Is visual working memory modulated by prior knowledge about probability? An ERP study

Tomoya Kawashima, Eriko Matsumoto
Journal of Vision 2015, 15 (12): 67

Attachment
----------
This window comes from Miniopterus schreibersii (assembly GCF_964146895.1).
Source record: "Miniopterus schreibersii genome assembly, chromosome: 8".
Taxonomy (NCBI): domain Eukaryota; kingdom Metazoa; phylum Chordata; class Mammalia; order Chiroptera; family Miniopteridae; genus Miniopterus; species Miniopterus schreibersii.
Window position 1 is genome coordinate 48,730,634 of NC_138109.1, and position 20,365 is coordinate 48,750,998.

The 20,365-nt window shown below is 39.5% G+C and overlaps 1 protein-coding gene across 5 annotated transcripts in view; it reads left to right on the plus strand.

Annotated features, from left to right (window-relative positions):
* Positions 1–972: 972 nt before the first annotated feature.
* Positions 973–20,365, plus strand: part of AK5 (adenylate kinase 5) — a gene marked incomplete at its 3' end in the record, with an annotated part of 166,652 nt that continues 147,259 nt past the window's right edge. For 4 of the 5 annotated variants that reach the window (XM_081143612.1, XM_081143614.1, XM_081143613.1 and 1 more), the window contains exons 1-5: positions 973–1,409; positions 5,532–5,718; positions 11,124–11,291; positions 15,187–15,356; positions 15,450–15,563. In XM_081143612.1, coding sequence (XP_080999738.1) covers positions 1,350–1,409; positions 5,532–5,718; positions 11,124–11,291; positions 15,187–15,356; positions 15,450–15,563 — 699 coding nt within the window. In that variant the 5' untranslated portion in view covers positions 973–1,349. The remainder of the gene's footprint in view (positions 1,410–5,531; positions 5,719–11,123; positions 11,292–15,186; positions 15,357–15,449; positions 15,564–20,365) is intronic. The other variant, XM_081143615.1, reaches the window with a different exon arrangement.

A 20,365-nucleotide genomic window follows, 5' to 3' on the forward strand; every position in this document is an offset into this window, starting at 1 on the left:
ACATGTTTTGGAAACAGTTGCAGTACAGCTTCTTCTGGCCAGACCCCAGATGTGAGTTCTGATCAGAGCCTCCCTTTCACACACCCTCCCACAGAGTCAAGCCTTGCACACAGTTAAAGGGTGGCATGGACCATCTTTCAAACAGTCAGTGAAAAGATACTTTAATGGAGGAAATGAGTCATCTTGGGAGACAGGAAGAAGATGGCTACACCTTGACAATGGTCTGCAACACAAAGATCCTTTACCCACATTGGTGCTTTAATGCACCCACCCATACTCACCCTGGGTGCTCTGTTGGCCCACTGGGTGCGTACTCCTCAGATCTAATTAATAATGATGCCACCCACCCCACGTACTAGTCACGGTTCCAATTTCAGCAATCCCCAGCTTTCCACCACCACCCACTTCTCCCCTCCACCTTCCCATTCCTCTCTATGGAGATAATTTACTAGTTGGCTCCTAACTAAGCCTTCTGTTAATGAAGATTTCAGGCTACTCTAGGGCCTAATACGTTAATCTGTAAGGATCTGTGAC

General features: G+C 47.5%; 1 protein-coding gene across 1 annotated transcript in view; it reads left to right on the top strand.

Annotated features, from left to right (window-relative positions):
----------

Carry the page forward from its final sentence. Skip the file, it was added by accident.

Prominent theories of visual attention claim that the contents of visual working memory (VWM) can guide attention during visual search. This is supported by numerous experimental observations showing that information held in VWM automatically captures attention (e.g., Soto et al., 2008, Trends Cong Sci). Recently, Carlisle & Woodman (2011, Acta Psychol) reported that the effects of attentional capture varied according to prior instructions about the probability of memory-match trials, which suggests that strategic use of the contents held in VWM may alter visual search performance. However, it remains unclear how these instructions influence the contents stored in VWM. In the present study, we used contralateral delay activity (CDA) as an electrophysiological index of VWM load. The task was to conduct visual search while holding an item in VWM. There were three within-subjects conditions, across which we pre-informed participants about the probability (20%, 50%, or 80%) of memory-match trials. We hypothesized that VWM would be more loaded with more probability of memory-match trials. We found that RT costs (invalid minus neutral trials) in the 80% condition were larger than in the 20% and 50% conditions, but there were no between-condition differences in RT benefits (valid minus neutral trials). These results indicate that prior knowledge about probability affected RT costs only. Unexpectedly, CDA was only obtained in 50% condition. These results imply that knowledge about biased-probability (20% and 80%) leads to a decrease in the demands to attend to or hold to-be-memorized item. In conclusion, the present ERPs findings, combined with the RT results, suggest that changes in RT costs across conditions by instruction may not depend on VWM activity as measured by CDA. Meeting abstract presented at VSS 2015.

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